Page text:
It is important to note that trading in this market involves substantial risks and is not suitable for everyone, and only risk capital should be used. Any investor could potentially lose more than originally invested.

What are the livestock futures contracts?
A livestock futures contract is a legally binding agreement for delivery of livestock in the future at an agreed upon price. The contracts are standardized by a futures exchange as to quantity, quality, time and place of delivery. Only the price is variable.

Market Personality

The meats have long been considered one of the more volatile markets because they have been known to be lock limit up and down in the same day. This usually happens on days where there is USDA report. This is not to say that the meats don’t trend, but on any given day the markets can be extremely wild.

Hedgers and Speculators

The primary function of any futures market is to provide a centralized marketplace for those who have an interest in buying/selling physical commodities at some time in the future. The meat futures market helps hedgers reduce risk associated with adverse price movements in the cash market. Examples of hedgers would be food processors, ranchers and the food service industry.

Hedgers take a position in the market opposite of their physical position. Due to the price correlation between futures and the spot market, a gain in one market can offset the losses in the other.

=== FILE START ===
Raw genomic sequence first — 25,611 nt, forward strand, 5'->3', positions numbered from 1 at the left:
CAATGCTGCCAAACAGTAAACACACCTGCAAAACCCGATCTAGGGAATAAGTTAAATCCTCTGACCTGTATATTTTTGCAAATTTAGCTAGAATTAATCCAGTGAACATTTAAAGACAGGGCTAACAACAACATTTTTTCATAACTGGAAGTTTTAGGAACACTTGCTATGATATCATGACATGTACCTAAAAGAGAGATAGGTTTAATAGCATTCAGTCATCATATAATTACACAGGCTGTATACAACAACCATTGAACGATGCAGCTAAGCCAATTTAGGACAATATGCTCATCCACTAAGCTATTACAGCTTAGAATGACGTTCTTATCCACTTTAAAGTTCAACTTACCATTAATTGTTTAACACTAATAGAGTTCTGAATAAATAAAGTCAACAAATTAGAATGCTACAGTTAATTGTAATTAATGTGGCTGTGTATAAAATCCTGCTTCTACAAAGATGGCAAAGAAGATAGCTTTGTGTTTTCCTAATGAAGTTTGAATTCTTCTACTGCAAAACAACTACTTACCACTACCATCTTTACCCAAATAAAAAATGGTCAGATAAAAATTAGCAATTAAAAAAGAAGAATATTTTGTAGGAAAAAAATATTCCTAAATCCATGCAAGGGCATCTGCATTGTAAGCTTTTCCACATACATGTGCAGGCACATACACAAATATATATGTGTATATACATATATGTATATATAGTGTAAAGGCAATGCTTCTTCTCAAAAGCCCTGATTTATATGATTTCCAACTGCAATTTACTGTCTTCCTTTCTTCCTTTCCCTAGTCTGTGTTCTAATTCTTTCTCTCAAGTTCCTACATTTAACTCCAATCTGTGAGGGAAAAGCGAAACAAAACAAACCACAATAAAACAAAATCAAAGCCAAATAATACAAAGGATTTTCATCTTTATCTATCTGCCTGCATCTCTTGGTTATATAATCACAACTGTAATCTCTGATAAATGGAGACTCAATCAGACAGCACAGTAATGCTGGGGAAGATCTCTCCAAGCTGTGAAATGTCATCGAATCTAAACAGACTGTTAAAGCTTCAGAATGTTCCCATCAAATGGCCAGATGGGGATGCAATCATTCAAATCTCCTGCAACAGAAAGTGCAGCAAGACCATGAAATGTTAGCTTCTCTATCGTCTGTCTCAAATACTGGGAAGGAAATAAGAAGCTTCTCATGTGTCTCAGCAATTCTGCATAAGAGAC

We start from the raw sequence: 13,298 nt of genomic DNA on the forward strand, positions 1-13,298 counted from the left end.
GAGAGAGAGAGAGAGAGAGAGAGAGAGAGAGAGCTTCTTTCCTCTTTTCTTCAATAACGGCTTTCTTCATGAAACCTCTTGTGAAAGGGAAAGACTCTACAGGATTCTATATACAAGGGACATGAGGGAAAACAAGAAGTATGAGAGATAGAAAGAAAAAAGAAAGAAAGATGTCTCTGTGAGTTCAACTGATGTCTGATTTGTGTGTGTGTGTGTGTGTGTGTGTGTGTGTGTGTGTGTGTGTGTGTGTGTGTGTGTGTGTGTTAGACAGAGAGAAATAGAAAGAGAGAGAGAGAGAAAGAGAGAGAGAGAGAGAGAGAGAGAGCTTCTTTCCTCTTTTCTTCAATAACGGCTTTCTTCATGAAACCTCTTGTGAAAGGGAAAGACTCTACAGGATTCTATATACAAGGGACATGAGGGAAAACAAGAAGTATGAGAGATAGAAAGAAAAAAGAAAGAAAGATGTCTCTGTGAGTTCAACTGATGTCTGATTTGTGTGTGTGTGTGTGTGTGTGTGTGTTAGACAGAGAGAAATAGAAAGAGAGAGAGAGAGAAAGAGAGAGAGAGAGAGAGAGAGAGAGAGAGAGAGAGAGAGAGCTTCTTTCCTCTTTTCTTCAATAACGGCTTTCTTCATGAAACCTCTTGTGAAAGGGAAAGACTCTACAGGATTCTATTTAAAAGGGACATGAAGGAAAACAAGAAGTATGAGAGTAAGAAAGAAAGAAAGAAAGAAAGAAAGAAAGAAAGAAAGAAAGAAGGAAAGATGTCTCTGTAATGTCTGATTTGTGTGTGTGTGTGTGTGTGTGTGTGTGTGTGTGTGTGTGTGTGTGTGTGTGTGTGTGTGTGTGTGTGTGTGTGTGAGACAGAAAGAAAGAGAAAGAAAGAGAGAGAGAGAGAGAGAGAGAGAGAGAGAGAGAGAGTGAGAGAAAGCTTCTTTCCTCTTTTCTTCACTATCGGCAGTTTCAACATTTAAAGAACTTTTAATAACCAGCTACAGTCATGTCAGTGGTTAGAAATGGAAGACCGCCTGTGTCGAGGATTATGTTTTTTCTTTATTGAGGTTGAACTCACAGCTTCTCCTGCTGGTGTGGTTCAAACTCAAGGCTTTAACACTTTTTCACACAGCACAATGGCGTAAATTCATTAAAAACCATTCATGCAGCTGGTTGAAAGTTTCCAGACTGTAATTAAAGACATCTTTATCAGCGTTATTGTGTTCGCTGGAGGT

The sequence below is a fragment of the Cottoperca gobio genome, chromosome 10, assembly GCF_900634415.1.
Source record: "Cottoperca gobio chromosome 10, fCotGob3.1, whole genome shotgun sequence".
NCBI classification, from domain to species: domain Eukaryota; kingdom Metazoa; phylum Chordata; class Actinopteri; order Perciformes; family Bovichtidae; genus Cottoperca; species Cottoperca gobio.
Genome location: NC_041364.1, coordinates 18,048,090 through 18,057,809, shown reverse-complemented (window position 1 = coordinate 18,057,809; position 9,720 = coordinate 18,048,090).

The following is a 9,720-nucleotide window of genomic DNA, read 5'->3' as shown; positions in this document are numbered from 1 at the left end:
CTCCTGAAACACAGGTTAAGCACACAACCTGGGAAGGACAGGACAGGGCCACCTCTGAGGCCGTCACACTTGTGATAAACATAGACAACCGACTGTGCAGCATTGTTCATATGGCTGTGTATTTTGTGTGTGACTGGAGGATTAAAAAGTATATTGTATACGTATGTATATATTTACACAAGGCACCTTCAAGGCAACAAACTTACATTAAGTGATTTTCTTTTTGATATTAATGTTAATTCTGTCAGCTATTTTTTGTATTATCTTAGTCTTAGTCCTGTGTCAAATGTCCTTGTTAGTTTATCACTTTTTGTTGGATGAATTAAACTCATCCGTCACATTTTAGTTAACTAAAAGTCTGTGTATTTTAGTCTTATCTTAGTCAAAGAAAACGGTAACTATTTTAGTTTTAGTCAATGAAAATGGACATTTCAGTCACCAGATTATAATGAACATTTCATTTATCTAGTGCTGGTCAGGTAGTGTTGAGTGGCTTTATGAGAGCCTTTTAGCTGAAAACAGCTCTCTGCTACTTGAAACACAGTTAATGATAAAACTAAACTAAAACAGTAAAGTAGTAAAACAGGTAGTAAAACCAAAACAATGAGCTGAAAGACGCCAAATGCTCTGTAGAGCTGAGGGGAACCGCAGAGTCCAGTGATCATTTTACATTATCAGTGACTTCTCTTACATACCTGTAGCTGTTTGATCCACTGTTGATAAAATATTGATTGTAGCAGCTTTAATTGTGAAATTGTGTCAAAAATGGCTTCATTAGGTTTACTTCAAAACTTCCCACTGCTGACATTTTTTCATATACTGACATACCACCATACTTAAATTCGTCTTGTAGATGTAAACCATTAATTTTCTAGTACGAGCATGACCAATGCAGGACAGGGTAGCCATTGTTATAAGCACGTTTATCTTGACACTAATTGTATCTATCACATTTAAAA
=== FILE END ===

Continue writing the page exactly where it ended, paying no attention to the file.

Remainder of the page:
For example, a rancher who is looking to sell his cattle sometime in the future is worried that prices will drop, and that he will get a lower price for cattle. So to ‘hedge’ himself, he will sell futures that will make money if the price of cattle drops. But if the market moves up, he will lose on the futures position but will make money on the sell of his cattle.

Contract Specifications

There are four different markets that trade livestock at the CME. They are: live cattle, feeder cattle, pork bellies and lean hogs.

Live Cattle
According to the CME, the live Cattle contract reflects current supply and demand for competing meats and feed grains, along with long term cyclical patterns for meat supply and consumer preferences.
Live Cattle is traded in dollar and cents per pound and one contract controls 40,000 lbs. If the current price is $0.90 per pound, the total value of the contract is $36,000. For example, if a trader was long one contract of live cattle at $0.9260/lb and sold at $0.9500/lb, they would make a profit of $960 ($0.95 – $0.926 = 0.024, 0.024 x 40000 = $960). On the other hand, if the trader had sold at $0.90, they would have lost $1040 ($0.926 – $0.90 = 0.026, 0.026 x 40000 = $1040).

The minimum price movement or tick is $0.00025 or $10 per contract. The exchange also has a daily limit that is the allowable daily move in a market. For live cattle, it is $0.03 or $1200 per contract.

The most active months traded (according to volume and open interest) are February, April, June, August, October and December.

The exchange will set position limits to maintain an orderly market, to make sure no one market participant has too many positions on at any one time. There will different limits for speculators and hedgers.

Live Cattle delivered in numerous places around the US in Syracuse, KS, Tulia, TX, Columbus, NE, Dodge City, KS and Amarillo, TX.